That yellow stripe is not actually on the field, but the 1st and Ten Line has become a staple of football games on television. [Credit: Sportvision]
Most people take it for granted on any given Sunday. It comes and goes, but its mission is singular. It is the yellow line on television with the sole purpose of showing millions of National Football League fans the division between the redemption of a first down and the frustration of a lost opportunity.
This linear marking, officially known as the 1st and Ten Line, debuted in 1998 and won several Emmy Awards for technical achievement. Despite appearing to be completely novel, this technology is actually the complicated cousin of a more familiar computer graphic also seen by legions of viewers: the television weather map.
For the weather map, an anchor stands in front of a blank green or blue screen. In the studio, the background remains an empty canvas while a computer pastes the picture of the weather map over the colored background for viewers to see. This process, known as color keying, is essentially the same process used to create the line on the field.
Unlike the controlled conditions in a television studio, the variability of football fields makes color keying much more difficult to implement.
Every field has a crown for drainage, explains Ted Chen, vice president of operations for Sportvision, the company that makes the 1st and Ten Line. To account for the slight unevenness of the field, Sportvision technicians begin by taking 20 to 40 measurements of the field’s topography using a laser placed on the 50-yard line. After the survey is done, Sportvision creates a three-dimensional map of the field.
“Without that, you pretty much don’t have a product,” Chen says. It is this 3-D map that allows for the virtual yellow line to appear as though it is actually painted on the field.
In the production booth, the 3-D map is overlaid onto the camera’s field of view. Every camera used on game day is installed with special sensors inside of the lens and on the camera mount. As the camera angle moves up and down or zooms in and out, the sensors send the information to a computer to make sure the line is adjusted accordingly on the map.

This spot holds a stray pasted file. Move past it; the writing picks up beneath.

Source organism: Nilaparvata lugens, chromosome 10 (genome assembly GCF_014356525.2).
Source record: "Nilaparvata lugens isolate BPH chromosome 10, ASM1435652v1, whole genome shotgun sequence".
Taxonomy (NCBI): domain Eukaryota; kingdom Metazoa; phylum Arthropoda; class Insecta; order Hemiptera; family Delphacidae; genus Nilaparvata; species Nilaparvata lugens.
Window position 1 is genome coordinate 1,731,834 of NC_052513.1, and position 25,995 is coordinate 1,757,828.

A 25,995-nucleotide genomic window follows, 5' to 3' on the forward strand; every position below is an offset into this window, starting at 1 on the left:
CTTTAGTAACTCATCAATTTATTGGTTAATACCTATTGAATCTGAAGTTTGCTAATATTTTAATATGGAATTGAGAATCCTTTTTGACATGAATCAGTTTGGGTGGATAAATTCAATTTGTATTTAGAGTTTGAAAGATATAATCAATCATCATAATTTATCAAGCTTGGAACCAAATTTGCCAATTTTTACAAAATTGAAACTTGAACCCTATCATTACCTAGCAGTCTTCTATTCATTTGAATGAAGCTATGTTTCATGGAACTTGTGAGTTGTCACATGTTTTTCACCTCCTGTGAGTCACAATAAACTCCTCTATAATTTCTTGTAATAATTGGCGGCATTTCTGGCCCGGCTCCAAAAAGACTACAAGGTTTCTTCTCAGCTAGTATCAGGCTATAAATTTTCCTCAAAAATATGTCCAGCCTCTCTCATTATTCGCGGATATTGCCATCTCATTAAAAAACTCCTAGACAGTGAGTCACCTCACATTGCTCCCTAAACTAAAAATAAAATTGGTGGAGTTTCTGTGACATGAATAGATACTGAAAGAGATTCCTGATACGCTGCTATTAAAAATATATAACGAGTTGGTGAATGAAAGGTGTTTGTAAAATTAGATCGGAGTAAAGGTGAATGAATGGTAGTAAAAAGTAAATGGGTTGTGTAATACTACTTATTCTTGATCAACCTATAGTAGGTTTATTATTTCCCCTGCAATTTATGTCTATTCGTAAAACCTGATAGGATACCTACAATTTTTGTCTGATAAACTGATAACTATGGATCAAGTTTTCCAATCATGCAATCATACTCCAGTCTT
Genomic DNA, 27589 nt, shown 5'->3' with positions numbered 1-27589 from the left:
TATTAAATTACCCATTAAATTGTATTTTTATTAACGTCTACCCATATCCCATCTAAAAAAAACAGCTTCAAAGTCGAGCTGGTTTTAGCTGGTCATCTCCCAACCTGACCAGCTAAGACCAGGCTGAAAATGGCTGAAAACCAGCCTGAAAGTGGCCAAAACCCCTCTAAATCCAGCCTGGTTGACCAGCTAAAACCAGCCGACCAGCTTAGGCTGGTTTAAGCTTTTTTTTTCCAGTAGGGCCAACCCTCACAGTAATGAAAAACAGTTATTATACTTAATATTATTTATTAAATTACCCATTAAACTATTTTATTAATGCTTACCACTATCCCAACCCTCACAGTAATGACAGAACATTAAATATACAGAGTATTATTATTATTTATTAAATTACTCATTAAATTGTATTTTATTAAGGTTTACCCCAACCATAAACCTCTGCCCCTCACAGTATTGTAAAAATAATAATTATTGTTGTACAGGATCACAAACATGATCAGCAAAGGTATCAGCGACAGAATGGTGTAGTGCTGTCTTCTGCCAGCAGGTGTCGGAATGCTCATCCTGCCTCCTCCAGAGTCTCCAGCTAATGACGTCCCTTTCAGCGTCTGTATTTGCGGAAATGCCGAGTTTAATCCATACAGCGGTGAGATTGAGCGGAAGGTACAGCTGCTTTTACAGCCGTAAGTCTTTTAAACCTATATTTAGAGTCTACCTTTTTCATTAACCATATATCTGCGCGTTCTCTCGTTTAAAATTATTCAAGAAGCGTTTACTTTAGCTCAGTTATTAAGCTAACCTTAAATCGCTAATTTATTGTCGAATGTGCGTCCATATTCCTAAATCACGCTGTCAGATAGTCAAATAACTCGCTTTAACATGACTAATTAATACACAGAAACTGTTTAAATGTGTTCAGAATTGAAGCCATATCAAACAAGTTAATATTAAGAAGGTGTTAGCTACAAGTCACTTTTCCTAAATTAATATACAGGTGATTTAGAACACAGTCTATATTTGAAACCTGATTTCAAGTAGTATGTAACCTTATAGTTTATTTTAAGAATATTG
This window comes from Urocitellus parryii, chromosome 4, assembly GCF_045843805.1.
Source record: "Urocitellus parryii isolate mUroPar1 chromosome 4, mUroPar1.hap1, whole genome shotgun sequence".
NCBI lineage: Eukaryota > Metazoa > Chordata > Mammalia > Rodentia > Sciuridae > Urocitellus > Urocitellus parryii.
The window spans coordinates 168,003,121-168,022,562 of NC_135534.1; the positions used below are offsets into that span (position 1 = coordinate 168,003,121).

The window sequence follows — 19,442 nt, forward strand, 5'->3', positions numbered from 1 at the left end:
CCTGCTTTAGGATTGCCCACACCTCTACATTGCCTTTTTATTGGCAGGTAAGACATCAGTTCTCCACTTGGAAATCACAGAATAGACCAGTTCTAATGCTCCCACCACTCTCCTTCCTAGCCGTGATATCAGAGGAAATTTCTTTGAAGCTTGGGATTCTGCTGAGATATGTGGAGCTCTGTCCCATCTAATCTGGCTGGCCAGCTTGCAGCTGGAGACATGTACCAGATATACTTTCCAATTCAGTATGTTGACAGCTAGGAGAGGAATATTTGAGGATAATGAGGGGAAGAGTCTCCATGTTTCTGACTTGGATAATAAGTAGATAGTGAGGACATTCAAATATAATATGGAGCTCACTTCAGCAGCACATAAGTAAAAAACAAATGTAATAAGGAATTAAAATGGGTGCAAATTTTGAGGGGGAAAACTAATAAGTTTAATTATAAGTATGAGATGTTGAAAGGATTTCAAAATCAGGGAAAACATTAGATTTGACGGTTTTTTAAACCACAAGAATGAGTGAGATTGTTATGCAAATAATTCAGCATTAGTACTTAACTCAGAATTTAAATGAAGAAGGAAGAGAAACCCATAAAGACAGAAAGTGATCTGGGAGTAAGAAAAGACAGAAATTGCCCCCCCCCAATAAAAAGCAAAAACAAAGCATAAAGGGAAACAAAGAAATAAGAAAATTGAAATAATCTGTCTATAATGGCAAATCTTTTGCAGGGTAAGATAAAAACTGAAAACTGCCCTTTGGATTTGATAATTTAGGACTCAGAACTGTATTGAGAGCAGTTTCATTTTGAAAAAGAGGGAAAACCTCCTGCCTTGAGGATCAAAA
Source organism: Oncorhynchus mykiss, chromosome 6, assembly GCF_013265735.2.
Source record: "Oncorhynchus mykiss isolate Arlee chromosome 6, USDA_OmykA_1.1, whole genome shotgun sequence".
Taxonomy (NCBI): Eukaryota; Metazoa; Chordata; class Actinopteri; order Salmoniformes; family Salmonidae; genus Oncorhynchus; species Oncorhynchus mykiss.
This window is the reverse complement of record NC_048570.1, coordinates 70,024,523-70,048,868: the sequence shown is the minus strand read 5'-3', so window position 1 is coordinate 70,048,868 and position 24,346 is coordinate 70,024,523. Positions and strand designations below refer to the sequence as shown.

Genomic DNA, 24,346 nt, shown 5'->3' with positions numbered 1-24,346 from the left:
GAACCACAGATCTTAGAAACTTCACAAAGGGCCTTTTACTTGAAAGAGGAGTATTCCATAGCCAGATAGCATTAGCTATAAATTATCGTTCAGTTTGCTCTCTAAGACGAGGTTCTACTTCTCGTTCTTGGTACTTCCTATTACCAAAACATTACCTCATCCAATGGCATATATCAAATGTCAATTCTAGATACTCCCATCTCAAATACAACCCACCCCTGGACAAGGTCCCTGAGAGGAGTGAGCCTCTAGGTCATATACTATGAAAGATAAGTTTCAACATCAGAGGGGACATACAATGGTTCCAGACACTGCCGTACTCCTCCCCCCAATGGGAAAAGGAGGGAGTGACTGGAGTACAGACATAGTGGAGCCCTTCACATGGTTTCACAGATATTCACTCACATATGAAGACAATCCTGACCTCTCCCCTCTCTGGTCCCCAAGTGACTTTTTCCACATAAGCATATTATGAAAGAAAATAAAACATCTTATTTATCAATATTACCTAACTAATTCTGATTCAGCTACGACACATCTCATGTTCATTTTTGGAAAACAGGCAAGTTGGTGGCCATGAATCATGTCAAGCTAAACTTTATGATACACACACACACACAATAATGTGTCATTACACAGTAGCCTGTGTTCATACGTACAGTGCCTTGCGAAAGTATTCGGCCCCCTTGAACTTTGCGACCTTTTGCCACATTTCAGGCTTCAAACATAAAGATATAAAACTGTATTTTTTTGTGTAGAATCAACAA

The line itself is inserted over the green field, the same way the weather map is placed in over a green screen. However, while the lighting and shade of green are completely controlled in a television studio, different types of turf and grass and ever-changing weather conditions always have to be considered.
To account for that problem, all of the known shades of green that make up the field are entered into the computer before game day so that the line only covers the field, and nothing else. This allows for the illusion of players running over the yellow stripe. Team uniform colors, such as the Green Bay Packers, can also be tough, as the computer has to be told not to paste the yellow line over the shades of green in players’ clothing.
Similarly, the computers are designed to compensate for weather. Despite rain or snow, the line will be there. The most problematic condition, however, is not clouds or even snow, but mud. The line must cover the mud on the field, but not the mud on any players standing on top, or running across, the virtual line. As long as the mud is not completely smeared across a player’s jersey, the computer can usually distinguish the mud on the ground from a little mud on a player. But if players and the turf are equally smeared in mud, the production team may decide not to show the line for a particular play.
Nearly a decade after the yellow line first appeared, there are now various enhancements to the system. Depending on the station airing the game, Sportvision also creates a red line of scrimmage, arrows showing the down and distance, and kicker graphics.
Chen says the 2008 Super Bowl will also include the company’s latest technology known as freeze-cam – a high definition digital photography lens mounted on the broadcast camera that allows for zooming in and out of freeze-frame shots of the action.
The NFL is not the only professional sports league to adopt the latest technology. Soccer games can be seen with kick-tracking technology, and a computer-generated strike zone lets every Major League Baseball fan call the pitch from the comfort of the couch. While fans debate the merits of these and other computer enhancements for sports, the little yellow line remains a technological achievement appreciated by fair-weather and rabid fans alike.